Consider what happens every time you log in to LinkedIn. When you search and view your professional contacts, you’ll see recommended contacts and the activity of people you are either directly or indirectly connected with. These relationships are displayed as 1st, 2nd, and 3rd-degree connections. This is the result of a graph database search on LinkedIn’s Professional Network Graph indicating the number of hops from you to the contact being reviewed. Every time you see common connections or common groups with a second-degree contact, or LinkedIn recommends you connect with a professional contact, you are querying the professional network graph at LinkedIn.
Let’s not forget about your retail and e-Commerce shopping experiences. Every time you use an online store, like Amazon, Wayfair, and many others, you likely now expect these services to provide product recommendations. They are represented by suggestions like “people who bought this item also bought…” or “these items are often bought together…”. That comes from a graph analytics query!
Traditional or legacy technologies like relational or NoSQL databases can’t store and analyze the relationship data to make these features a reality. Only graph databases can.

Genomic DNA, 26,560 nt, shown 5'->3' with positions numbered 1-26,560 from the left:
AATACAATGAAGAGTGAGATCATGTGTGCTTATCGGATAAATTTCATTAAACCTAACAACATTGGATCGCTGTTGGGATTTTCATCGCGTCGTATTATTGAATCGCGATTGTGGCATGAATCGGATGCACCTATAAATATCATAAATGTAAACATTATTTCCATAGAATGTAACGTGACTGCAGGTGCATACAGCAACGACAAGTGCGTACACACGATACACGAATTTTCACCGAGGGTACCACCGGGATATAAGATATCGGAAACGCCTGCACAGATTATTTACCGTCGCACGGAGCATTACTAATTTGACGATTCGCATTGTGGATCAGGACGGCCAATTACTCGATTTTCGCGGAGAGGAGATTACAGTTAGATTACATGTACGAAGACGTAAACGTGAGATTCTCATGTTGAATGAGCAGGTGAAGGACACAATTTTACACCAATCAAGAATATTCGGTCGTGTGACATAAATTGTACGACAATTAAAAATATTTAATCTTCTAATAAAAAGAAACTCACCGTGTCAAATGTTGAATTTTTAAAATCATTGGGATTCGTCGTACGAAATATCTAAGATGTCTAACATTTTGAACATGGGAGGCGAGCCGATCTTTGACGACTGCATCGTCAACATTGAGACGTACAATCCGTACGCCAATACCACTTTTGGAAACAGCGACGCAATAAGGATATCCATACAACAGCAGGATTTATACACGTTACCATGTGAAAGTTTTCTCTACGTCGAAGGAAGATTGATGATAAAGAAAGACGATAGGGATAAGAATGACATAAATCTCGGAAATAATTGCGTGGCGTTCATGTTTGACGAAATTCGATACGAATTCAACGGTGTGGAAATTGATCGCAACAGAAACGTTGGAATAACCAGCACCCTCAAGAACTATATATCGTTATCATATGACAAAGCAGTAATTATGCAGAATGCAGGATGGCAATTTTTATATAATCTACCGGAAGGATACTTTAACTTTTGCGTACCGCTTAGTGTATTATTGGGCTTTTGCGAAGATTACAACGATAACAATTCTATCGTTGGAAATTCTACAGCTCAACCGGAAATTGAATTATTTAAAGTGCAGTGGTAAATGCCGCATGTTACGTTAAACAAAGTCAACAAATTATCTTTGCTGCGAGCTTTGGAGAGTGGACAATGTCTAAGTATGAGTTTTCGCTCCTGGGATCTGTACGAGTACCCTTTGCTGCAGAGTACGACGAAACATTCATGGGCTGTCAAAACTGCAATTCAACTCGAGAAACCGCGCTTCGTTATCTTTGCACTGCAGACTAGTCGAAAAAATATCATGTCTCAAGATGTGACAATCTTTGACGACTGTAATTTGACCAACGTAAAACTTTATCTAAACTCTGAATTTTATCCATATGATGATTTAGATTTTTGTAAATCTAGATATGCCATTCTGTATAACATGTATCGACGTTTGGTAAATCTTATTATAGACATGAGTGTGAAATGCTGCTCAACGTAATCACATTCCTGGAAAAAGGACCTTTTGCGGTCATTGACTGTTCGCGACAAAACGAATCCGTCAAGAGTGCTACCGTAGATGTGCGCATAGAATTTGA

Challenges Using Relational or NoSQL Databases for Storing and Analyzing Relationships
Relational databases store business facts in separate database tables. To reveal, analyze, and understand the relationships across these tables, housing information like customer details, order information, and product and payment data, you need to perform table joins in this setup. This process can take weeks and requires significant SQL programming even to build a query.
NoSQL databases were created in an attempt to resolve this problem by storing all data in a single table for fast retrieval, not designed for analysis.
Graph databases are purpose-built for storing and analyzing relationships among the data, as the data entities and relationships among them are pre-connected. This removes the need to perform time-consuming table joins and multiple scans across a large table. Using the power of relationships and context, graph techniques bring increasing accuracy, robustness, and versatility to predictive models and are incorporating graph analytics, graph-based features, and graph machine learning in their workflow to develop new AI applications.
With these obvious advantages in mind, you might ask yourself, “Why have enterprises not adopted graph databases faster?” It’s a valid question that requires a little history behind the development of graph technology.
Graph Database Adoption at the Enterprise Level